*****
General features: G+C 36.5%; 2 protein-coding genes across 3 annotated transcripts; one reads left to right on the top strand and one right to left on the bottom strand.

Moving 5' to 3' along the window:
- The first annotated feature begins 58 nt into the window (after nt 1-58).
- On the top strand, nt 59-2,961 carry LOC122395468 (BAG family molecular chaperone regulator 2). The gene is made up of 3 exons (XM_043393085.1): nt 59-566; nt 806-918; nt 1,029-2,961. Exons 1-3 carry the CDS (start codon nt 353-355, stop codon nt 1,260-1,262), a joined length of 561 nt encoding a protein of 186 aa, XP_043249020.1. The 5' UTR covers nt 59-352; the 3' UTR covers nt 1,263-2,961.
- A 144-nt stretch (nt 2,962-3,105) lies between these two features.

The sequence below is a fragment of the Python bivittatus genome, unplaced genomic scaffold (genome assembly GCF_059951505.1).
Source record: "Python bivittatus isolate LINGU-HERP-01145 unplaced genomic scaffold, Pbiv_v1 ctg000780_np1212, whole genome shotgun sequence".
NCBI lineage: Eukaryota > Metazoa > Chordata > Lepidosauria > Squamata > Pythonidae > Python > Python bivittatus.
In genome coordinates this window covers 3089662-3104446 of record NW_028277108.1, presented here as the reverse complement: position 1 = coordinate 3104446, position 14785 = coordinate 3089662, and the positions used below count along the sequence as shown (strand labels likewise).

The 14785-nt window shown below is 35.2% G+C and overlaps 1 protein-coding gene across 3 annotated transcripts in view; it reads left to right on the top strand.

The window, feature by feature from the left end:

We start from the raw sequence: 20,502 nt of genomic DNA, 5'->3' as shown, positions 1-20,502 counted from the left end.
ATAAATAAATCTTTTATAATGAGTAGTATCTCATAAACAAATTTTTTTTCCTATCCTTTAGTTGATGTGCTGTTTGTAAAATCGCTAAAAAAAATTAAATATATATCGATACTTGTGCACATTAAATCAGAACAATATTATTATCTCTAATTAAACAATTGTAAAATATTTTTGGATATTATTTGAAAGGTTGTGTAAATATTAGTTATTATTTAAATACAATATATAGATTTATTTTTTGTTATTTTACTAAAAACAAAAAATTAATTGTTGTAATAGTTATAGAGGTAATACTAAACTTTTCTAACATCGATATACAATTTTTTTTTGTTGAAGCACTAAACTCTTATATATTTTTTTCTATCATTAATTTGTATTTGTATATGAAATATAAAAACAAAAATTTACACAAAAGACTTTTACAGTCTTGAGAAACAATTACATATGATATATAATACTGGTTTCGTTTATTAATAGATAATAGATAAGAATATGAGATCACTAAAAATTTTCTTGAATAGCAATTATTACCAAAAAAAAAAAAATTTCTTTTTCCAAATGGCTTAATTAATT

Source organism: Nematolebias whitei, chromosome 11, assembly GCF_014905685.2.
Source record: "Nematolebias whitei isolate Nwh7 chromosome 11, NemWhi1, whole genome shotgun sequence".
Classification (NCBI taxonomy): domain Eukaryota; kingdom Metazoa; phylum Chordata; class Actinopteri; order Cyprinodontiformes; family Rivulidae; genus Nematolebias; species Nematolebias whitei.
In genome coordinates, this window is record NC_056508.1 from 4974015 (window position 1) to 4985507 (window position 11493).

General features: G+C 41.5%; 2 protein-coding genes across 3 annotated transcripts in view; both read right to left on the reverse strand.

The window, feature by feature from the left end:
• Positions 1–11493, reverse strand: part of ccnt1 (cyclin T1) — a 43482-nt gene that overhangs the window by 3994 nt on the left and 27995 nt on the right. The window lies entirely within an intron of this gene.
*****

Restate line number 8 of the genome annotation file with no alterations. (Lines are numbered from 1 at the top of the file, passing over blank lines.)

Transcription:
NCBI lineage: Eukaryota > Metazoa > Chordata > Lepidosauria > Squamata > Pythonidae > Python > Python bivittatus.